The Coalition for Smarter Growth has released the following regarding Rapid Transit in Montgomery County:
FOR IMMEDIATE RELEASE
February 21st, 2013
Contacts: Stewart Schwartz, Coalition for Smarter Growth, (703) 599-6437
Montgomery Planners Propose 78-Mile Rapid Transit system
Today, Montgomery County planning staff present to the Planning Board a 78-mile version of the proposed Rapid Transit System, based on several months of data-driven modeling and analysis. The Rapid Transit System would be a premium, reliable transit service using dedicated lanes as much as possible to bypass traffic, running frequently throughout the day, and stopping at enhanced stations featuring real time arrival information and efficient boarding like that found on Metro.
“The Rapid Transit System will complement the Purple Line and our Metro system, offering high quality transit to more of Montgomery County and helping to address traffic and future economic development. It is an essential investment, providing residents more affordable transportation and a better option than sitting in traffic,” said Stewart Schwartz, Executive Director of the Coalition for Smarter Growth.
Facing an additional 200,000 residents, 200,000 new jobs, and a 22% increase in the amount of time residents will spend on roadways by 2040, planners know that the county’s roadways, already overburdened with traffic, will be unable to handle additional vehicles. Their analysis, forecasting ridership to 2040, demonstrated that dedicating lanes to transit on several corridors could move more people per lane than individual vehicles, while improving traffic countywide. They are recommending a phased approach based on that data, with a first phase that would include two lanes dedicated to the Rapid Transit System in the center of Rockville Pike and northern US29, and one reversible lane in the direction of rush hour traffic on parts of Georgia Ave, Viers Mill/University Blvd, and New Hampshire Avenue. Their models show that their recommended network would attract a ridership of approximately 184,000 daily riders by 2040.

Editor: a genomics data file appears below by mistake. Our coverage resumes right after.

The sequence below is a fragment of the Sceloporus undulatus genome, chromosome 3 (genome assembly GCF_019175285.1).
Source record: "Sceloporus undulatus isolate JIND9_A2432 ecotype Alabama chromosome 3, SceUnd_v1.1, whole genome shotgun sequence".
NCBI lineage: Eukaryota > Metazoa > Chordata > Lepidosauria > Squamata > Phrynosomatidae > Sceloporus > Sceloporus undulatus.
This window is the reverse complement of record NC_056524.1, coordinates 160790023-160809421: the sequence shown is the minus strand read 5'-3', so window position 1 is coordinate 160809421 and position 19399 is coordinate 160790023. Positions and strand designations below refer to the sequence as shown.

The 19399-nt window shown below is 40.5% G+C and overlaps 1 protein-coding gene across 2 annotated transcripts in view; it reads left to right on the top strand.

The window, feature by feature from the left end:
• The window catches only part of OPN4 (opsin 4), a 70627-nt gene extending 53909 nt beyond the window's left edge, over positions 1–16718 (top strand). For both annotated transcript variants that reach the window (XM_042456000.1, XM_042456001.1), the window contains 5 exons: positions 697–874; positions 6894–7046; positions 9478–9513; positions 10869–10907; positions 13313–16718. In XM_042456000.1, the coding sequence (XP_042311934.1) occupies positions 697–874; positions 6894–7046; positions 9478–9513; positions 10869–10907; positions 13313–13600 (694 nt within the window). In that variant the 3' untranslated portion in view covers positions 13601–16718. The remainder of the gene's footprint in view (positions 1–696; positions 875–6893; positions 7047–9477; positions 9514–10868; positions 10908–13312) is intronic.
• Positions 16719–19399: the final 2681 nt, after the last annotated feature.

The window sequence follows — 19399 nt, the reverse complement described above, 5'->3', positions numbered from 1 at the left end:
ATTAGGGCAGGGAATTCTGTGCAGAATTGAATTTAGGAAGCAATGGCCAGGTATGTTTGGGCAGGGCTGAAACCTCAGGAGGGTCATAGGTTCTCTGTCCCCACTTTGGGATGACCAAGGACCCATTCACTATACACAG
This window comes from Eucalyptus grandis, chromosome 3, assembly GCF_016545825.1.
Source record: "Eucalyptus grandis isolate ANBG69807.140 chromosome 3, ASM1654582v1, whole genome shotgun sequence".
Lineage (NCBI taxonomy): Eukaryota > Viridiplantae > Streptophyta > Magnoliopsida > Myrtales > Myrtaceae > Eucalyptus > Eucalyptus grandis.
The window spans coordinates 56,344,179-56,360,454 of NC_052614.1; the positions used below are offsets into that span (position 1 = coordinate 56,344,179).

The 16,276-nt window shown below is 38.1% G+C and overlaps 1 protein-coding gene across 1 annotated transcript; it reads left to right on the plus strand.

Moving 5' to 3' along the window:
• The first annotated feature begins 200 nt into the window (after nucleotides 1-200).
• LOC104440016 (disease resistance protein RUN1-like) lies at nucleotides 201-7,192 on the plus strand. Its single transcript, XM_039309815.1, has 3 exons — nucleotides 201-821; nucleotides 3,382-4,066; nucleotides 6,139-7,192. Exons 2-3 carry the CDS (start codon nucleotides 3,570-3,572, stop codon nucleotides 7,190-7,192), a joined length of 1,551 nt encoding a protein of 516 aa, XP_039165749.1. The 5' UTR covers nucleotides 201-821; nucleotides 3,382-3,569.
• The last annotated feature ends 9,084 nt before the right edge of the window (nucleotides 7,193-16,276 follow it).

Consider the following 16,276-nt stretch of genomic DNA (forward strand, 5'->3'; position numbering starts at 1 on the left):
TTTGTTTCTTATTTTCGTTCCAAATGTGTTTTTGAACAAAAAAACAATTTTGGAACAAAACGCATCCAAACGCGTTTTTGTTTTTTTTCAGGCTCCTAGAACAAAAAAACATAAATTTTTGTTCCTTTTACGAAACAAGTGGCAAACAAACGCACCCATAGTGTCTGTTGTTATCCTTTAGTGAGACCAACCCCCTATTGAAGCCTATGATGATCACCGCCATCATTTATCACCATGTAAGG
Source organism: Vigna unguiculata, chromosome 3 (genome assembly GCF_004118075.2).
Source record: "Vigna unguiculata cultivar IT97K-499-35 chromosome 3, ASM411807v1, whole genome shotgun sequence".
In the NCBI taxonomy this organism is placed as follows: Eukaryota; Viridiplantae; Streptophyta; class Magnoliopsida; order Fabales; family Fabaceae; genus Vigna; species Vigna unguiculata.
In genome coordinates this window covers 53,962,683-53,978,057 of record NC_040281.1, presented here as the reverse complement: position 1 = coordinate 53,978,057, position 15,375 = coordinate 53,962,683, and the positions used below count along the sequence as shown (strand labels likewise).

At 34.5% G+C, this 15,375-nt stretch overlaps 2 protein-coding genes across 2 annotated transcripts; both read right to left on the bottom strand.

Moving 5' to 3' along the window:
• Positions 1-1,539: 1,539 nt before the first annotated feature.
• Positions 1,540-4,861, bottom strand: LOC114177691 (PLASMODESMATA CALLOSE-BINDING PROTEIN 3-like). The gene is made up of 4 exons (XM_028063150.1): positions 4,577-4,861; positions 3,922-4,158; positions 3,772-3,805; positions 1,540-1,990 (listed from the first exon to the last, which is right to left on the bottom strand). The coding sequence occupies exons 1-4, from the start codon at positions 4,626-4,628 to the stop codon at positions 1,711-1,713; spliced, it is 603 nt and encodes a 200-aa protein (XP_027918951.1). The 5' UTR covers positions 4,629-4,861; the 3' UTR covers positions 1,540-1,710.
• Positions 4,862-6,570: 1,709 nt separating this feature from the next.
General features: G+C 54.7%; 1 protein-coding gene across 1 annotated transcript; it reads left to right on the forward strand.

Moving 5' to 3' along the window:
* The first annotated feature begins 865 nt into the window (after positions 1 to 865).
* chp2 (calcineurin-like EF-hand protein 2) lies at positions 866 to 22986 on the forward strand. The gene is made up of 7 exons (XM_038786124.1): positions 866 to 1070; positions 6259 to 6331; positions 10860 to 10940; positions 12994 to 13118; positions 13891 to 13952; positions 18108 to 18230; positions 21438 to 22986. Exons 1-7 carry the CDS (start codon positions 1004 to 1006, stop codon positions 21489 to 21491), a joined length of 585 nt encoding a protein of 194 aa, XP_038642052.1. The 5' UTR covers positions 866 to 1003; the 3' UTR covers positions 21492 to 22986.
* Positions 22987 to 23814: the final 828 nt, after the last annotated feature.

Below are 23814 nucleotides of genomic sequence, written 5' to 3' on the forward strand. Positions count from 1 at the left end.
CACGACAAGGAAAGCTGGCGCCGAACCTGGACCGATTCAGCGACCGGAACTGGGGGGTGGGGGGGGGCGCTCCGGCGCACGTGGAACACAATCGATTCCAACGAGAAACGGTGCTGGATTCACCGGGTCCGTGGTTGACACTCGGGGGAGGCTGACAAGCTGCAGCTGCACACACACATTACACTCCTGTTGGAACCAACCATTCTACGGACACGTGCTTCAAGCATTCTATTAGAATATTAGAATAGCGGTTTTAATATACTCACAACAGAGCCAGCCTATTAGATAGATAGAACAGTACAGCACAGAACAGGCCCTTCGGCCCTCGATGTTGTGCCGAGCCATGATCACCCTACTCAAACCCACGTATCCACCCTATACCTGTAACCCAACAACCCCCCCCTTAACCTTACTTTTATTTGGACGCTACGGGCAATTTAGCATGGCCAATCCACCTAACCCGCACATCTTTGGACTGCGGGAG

Said Lindsay Hoffman of Friends of White Flint, “We’ve come together in our neighborhoods and supported a vision for a walkable community in White Flint where it will be possible to leave the car at home and live a healthier, more affordable lifestyle. Improved and expanded transit service on Rockville Pike is critical to making that vision possible, and we as residents will need to work together to ensure this proposal meets our communities’ needs and becomes a reality.”
“The planning staff’s network is smaller than the full Transit Task Force proposal but also much larger than the Institute for Transportation and Development Policy (ITDP) proposal. The staff’s analysis is both rigorous and practical, and results in a network that can be effectively implemented,” concluded Schwartz.
In the planning staff’s brief, they reported, “ITDP did not do any ridership forecasting, whereas our transportation modeling work has shown that the forecast 2040 ridership on MD355 is far higher and we are confident that we should begin planning for a two-lane median busway for most of this corridor.”
The Montgomery County Planning Board will now have a month to review the staff’s recommendations before they release a draft for public hearings to be held in the beginning of May. After public hearings, the Planning Board will submit their draft proposal to the County Council.